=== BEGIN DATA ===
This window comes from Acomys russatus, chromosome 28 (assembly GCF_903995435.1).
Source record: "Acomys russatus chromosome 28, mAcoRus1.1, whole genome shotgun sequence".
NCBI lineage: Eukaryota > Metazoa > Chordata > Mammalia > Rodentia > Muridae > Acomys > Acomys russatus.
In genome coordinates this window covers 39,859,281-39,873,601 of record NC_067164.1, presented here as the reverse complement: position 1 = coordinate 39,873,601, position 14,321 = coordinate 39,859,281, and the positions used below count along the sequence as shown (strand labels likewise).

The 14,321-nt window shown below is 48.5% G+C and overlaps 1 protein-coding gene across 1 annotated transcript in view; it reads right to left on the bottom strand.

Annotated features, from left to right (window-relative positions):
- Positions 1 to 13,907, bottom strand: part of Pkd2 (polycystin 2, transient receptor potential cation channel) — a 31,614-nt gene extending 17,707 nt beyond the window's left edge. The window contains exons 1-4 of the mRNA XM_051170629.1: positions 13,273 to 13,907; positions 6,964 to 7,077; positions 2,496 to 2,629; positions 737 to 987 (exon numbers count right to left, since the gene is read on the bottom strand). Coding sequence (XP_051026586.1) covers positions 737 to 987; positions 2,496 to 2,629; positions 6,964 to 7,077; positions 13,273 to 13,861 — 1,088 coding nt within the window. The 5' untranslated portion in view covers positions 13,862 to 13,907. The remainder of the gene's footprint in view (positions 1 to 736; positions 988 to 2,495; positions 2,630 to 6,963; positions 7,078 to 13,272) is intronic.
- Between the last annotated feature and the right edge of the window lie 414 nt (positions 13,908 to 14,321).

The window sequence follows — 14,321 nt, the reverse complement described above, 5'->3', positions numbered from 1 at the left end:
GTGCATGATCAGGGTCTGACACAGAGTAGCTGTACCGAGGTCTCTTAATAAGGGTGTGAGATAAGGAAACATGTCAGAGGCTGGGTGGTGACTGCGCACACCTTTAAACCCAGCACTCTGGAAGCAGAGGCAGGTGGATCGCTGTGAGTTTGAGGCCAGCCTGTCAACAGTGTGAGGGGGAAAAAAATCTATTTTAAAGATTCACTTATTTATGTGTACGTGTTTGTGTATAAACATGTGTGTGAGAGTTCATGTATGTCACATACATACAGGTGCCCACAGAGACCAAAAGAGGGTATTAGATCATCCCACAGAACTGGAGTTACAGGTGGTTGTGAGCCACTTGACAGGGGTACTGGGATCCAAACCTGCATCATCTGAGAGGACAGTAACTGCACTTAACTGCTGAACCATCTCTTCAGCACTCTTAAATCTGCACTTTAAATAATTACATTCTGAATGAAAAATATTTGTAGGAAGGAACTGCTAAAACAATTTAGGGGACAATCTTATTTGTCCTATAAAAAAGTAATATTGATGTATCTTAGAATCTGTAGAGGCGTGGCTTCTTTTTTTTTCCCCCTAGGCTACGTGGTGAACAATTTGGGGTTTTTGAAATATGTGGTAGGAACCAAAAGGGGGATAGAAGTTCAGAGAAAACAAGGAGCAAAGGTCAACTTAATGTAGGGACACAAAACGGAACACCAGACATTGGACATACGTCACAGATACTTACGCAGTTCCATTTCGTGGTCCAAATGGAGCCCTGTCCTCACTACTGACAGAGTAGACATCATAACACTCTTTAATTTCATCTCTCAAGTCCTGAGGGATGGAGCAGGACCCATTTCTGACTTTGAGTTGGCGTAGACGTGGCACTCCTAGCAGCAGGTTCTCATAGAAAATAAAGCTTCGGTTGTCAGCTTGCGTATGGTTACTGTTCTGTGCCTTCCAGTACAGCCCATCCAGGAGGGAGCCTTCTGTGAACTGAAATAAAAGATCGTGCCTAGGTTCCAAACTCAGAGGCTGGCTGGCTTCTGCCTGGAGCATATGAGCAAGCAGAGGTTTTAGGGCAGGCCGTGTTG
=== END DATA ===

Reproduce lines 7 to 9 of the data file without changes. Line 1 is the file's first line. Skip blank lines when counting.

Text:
- Positions 1 to 13,907, bottom strand: part of Pkd2 (polycystin 2, transient receptor potential cation channel) — a 31,614-nt gene extending 17,707 nt beyond the window's left edge. The window contains exons 1-4 of the mRNA XM_051170629.1: positions 13,273 to 13,907; positions 6,964 to 7,077; positions 2,496 to 2,629; positions 737 to 987 (exon numbers count right to left, since the gene is read on the bottom strand). Coding sequence (XP_051026586.1) covers positions 737 to 987; positions 2,496 to 2,629; positions 6,964 to 7,077; positions 13,273 to 13,861 — 1,088 coding nt within the window. The 5' untranslated portion in view covers positions 13,862 to 13,907. The remainder of the gene's footprint in view (positions 1 to 736; positions 988 to 2,495; positions 2,630 to 6,963; positions 7,078 to 13,272) is intronic.
- Between the last annotated feature and the right edge of the window lie 414 nt (positions 13,908 to 14,321).

The window sequence follows — 14,321 nt, the reverse complement described above, 5'->3', positions numbered from 1 at the left end: